The only thing I would say is that if you are weak in statistics, the written book may be a better format. I listened to the audio version and while the explanations were good, there were a few times I wish I had the print version to refer to.
I liked this short story. The characters were interesting and the premise was good. This definitely could be lengthened and developed into a novella, as there more to this story that could be explored.
I'm not sure whether to classify this more as a memoir or a comedy. I thought it would be funnier, but it was still pretty good. People may enjoy it who are already fans of his; although I had heard of Penn & Teller, I hadn't ever seen their shows. There were some funny parts, but not as much as I had hoped. I loved his chapter on the bath house in San Francisco; I was practically rolling on the floor at his description of that. I found his ideas on atheism interesting in parts, and I liked his logic for being a Libertarian.
If you are easily offended by curse words or sexual terms, this book would definitely not be for you; there is quite a bit of both in this book.
I also enjoyed the narration, which is not always the case with authors who do their own narrating. In this case, his style of speaking matched the tone of the book, which added to the listening experience.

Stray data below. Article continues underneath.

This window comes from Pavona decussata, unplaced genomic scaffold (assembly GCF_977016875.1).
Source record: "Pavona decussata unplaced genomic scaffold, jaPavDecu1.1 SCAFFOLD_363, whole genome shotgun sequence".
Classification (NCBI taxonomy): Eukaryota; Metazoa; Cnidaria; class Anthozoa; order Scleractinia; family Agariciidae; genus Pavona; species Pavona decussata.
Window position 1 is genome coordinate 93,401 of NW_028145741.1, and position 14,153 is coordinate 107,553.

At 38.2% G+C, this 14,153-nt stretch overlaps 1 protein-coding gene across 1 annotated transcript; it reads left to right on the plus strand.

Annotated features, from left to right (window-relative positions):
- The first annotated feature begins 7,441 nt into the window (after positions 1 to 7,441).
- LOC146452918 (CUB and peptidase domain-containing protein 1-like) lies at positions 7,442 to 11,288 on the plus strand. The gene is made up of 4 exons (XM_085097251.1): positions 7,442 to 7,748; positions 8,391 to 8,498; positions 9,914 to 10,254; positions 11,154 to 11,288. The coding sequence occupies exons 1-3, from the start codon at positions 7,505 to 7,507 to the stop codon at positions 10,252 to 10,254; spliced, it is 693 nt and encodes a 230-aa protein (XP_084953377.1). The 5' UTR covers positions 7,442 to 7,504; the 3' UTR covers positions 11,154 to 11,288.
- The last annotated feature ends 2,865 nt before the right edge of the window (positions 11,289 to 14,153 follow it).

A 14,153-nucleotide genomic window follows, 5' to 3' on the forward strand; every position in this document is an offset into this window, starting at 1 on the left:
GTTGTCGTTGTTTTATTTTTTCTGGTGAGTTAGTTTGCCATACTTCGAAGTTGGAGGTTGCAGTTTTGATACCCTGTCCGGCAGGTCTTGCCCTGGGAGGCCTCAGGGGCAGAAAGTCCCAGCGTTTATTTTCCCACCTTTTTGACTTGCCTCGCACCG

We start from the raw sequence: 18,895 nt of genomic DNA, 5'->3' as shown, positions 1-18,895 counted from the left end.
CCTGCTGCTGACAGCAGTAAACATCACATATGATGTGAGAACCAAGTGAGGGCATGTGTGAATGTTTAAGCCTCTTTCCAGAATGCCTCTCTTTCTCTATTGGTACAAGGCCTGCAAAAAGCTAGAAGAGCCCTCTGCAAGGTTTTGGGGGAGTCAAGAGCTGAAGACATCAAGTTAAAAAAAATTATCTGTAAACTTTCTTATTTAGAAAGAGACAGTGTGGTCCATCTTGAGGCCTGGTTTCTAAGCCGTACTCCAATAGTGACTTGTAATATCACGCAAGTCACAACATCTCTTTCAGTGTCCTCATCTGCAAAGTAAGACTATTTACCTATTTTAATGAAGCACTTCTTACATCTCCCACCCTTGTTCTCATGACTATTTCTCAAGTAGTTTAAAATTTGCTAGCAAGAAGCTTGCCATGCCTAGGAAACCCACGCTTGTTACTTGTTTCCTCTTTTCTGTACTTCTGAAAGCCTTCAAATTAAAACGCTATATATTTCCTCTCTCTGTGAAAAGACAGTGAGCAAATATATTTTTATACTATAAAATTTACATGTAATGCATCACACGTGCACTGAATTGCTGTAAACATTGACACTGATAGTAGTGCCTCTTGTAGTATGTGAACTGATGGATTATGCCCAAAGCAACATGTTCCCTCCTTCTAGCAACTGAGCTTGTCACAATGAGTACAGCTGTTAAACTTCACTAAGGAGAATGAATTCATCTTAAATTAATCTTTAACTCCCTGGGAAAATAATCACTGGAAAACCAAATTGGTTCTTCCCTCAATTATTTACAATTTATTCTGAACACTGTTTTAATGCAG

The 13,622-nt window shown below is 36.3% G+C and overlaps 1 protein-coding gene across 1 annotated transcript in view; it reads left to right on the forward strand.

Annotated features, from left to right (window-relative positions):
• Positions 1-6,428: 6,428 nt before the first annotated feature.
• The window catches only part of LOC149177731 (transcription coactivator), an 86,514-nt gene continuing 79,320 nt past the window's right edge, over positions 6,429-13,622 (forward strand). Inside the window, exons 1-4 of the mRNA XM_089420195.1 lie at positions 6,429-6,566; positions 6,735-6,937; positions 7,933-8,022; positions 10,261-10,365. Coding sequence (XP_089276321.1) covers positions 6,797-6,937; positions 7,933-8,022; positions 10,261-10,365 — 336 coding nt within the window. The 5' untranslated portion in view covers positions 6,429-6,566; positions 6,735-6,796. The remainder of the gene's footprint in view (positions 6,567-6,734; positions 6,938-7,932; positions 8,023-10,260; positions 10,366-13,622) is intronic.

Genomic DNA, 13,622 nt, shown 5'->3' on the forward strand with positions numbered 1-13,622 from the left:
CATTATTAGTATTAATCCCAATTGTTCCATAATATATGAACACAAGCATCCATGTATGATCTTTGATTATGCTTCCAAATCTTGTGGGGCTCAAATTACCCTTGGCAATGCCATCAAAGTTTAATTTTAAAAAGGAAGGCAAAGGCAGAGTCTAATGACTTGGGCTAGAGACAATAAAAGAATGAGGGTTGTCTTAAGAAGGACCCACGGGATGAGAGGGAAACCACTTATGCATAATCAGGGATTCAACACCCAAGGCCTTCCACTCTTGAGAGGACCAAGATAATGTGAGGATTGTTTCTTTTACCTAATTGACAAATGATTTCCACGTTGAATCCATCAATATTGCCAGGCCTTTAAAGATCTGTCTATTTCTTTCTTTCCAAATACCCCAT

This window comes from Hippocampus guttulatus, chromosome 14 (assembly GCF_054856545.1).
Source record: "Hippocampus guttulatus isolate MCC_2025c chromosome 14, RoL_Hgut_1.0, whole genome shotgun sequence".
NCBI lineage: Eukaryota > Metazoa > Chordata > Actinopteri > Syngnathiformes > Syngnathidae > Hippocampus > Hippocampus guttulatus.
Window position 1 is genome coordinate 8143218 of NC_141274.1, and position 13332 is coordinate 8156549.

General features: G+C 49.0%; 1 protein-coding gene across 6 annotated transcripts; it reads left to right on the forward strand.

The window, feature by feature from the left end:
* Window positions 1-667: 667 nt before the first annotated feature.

This is the first season of the BBC comedy, Cabin Pressure. I found myself laughing out many times; although I listened to this on audio, I could picture the case in the various scenes. I loved the interaction between the characters, as well as the British humour. Very enjoyable!
I read this book in two sittings. It grabbed me from the outset, as Michelle has been through a lot. I felt for her, having to deal with the issues of her early life and then being held by this monster for 11 years of her life. It was chilling to hear how close to death she came. I also admire her attitude about her son, and only wanting the best life for him. This truly is a story about survival. You go, Michelle, and keep working on taking your life back!
The narration was good, and I forgot at times that I was not actually listening to Michelle narrate her story.
This book was very interesting and much more than I expected. The book details a 24 hour period in George's life; while the description made me think it would focus on his experience as a gay man, that was not the sole focus. Yes, the issue is prevalent, but it was presented in the way of this is who he is. George's sexual orientation was part of many of his interactions, but the listener learns of many aspects of his life.
This was written in 1964, and I found it interesting that the attitudes described about George due to his sexual orientation have not changed much today. It was also perceptive of the author when he observed that colleges campuses would soon be overtaken by the parking lots; I recall many a day circling my college campus looking for a place to park in the 90s and 2000s!
The writing was excellent and I enjoyed the narrator. This is one of the books that I think I would have enjoyed equally in print and audio format. I was not prepared for the ending, but I like how it tied in with the opening scene of the story.
I thought that the first half of the book was a bit tedious; however I'm glad that I stuck with it, as I found the second half much more entertaining. The narration was quite good as well. I don't think I would have stuck with the story in printed form, so audio was a better format choice for me.